Kenneth J. Shorter, MS, CSP, ARM, TCDS has over 30 years of experience planning and managing Construction and Demolition Safety for local, national, and international companies, including an extensive range of projects from rapid transit systems, airports, highways, hospitals, and landfills to tunnels, bridges, marine projects, and underground utility systems. He recently directed safety for the $1.3 billion expansion of the Bethesda Naval Hospital. Throughout his career, Mr. Shorter has been responsible for investigating and explaining why a wide range of complex accidents happened and how they could have been prevented.
Mr. Shorter has his Masters Degree in Safety and Professional Certifications in Safety, Risk Management, and Traffic Control Design. He is a member of the ANSI A10 Committee for the Safety of Construction and Demolition Operations which produces the national consensus safety standards for the industry. His expertise extends beyond OSHA to the U.S. Army Corp of Engineers, ANSI, NFPA, and a wide range of other consensus standards. A highly qualified Expert, Kenneth Shorter provides litigation support services for both Plaintiff and Defense.
Areas of Expertise:
Construction, Demolition, and Temporary Traffic Control
Tunnels, Rapid Transit Systems, Highway, Bridge, Building, Marine, and Underground Utility Construction and Demolition
Ellis Litigation Support (ELS) is headed by Dr. J. Nigel Ellis a leading authority on fall protection. Dr. Ellis has more than 40 years of safety engineering experience. Based upon his unsurpassed experience and knowledge, Dr. Ellis has performed fall hazard assessments in hundreds of facilities and construction sites and has been retained as an expert witness in approximately 1000 fall-related cases nationwide. Dr. Ellis’ participation has led to multi-million dollar settlements/awards in a number of cases and exoneration of defendants in others.
Through his work with OSHA and as an ANSI and ASTM committee member, including providing comments and testimony before OSHA hearings, Dr. Ellis has been instrumental in the development of various OSHA regulations and ANSI standards. Dr. Ellis has written the seminal textbook, Introduction to Fall Protection currently in its fourth edition and published by the American Society of Safety Engineers and available for purchase on the ELS web site www.FallSafety.com.
Dr. Ellis is a founder and board member of the International Society for Fall Protection and is a frequent speaker at the national conventions of the American Society of Safety Engineers and the National Safety Council. Dr. Ellis also is a published member of the National Academy of Forensic Engineers and is a regular contributor to Compliance Magazine the Greyhouse Safet Directory.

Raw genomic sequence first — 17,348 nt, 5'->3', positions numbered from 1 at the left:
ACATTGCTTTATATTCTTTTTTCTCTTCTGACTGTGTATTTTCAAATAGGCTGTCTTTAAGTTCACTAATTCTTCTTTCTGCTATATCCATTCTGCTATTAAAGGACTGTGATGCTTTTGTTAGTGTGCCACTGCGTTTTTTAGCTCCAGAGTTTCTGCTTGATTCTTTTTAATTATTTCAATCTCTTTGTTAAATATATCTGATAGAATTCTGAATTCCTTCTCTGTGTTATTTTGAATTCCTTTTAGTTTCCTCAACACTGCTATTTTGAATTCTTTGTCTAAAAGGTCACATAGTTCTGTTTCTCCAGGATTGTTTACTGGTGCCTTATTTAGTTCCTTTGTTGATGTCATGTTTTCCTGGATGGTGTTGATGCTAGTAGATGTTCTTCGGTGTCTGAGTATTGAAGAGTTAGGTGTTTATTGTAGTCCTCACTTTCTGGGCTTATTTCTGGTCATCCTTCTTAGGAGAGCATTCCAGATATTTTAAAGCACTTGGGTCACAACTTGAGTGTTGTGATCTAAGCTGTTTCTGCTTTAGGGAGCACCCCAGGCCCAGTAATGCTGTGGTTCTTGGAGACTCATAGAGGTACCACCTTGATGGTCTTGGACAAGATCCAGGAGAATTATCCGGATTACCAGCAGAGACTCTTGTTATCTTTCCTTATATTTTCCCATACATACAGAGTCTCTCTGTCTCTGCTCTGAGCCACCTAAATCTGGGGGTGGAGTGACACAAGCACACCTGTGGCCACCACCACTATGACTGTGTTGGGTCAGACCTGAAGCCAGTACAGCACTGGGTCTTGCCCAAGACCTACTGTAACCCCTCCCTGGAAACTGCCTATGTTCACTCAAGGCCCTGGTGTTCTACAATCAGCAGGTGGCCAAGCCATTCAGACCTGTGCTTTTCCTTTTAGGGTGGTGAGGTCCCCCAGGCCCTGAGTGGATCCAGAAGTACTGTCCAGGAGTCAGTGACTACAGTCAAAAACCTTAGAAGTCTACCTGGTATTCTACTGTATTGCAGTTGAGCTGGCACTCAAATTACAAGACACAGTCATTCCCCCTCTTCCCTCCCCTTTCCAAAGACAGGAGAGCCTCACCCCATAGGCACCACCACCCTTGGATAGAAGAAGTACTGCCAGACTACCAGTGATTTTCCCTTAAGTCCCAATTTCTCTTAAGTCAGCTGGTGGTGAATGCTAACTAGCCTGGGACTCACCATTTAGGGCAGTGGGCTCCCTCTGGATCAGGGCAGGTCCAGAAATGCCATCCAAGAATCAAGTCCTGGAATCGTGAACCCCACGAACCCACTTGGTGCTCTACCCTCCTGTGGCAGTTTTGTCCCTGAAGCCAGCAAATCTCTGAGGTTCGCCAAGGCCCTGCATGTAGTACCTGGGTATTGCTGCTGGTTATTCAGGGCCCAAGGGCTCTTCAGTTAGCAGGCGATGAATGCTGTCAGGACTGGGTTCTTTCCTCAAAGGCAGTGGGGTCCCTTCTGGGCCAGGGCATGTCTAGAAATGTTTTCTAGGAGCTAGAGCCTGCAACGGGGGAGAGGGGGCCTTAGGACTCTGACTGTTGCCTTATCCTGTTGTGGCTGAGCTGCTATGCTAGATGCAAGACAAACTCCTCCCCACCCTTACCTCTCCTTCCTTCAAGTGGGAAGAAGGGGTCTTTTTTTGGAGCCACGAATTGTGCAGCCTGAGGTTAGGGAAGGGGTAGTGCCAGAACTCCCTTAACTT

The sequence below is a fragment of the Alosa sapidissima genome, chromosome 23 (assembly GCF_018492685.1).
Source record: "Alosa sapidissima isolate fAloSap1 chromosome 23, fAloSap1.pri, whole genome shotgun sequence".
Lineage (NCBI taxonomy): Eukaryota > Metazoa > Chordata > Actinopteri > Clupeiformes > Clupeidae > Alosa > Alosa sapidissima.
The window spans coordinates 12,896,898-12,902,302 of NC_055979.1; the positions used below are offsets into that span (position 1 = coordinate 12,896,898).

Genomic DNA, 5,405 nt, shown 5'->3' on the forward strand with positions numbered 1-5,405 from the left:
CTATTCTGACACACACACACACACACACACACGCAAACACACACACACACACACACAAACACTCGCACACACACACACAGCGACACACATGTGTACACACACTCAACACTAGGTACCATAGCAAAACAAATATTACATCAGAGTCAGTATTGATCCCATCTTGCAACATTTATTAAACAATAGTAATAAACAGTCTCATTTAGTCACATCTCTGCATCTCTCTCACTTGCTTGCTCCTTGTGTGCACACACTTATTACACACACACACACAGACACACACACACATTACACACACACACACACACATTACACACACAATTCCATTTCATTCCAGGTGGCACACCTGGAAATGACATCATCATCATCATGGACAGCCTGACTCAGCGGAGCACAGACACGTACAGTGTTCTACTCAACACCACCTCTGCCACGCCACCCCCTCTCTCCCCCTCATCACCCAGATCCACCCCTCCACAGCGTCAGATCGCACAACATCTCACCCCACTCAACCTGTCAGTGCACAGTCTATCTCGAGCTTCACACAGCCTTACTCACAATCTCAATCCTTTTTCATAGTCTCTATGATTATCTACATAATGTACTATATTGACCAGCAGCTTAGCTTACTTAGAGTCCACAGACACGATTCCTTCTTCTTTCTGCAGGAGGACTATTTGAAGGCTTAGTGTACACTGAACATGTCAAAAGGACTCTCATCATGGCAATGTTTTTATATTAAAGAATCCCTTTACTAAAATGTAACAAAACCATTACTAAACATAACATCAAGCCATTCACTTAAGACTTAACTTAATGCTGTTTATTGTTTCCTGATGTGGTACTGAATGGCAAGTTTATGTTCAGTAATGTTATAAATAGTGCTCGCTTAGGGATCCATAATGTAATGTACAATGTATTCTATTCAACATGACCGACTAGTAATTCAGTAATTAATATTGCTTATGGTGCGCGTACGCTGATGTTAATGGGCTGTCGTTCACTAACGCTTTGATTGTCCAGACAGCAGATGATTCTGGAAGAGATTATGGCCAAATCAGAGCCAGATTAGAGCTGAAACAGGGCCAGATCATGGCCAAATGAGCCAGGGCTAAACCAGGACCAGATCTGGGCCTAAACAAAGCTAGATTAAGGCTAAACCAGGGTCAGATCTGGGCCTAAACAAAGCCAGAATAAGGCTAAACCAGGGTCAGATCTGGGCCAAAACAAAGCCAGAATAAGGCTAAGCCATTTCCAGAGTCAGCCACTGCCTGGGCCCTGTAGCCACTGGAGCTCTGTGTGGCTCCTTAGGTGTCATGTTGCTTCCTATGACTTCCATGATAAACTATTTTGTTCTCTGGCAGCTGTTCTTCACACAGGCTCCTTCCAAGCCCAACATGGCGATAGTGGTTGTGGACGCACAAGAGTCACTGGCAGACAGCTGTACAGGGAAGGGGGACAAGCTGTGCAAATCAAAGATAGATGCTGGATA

ELS also draws upon its sister company, Ellis Fall Safety Solutions (EFSS), to offer expertise in a wide range of engineering related matters.
ELS Areas of Expertise:
Fall Protection – all areas where fall hazards exist
OSHA, ANSI and related building codes, standards and regulations
The general industry, construction and maritime standards each have their own requirement for fall protection. A written fall protection plan, a method for updating the written plan and a property means of assessment should all be included in your company's fall protection plan. The following checklist provides guidelines for proper assessment of your fall protection plan.
T. Rao Tipirneni has a M.S. in Metallurgy from Stevens Institute of Technology, with approximately 40 years of experience in Metallurgical Failure Analysis. He has been President of Long Island Testing Laboratories, Inc., specialists in Aerospace Metallurgical Testing, since 1985.
Litigation Support - Mr. Tipirneni provides expert testimony to counsel representing both plaintiff and defendant. His services include laboratory testing, written reports, depositions, and trial testimony as needed.
Trusted by clients since 2001, Rauch Safety & Engineering specializes in guiding private and public clients through complex Fall Protection and Confined Spaces Infrastructure Access and Maintenance projects across specific industry sectors and markets utilizing our global network of resources to provide comprehensive world class advisory and management services.
With real world, hands on international experience, Rauch Safety & Engineering offers:
The Rendering of Independent Expert Opinion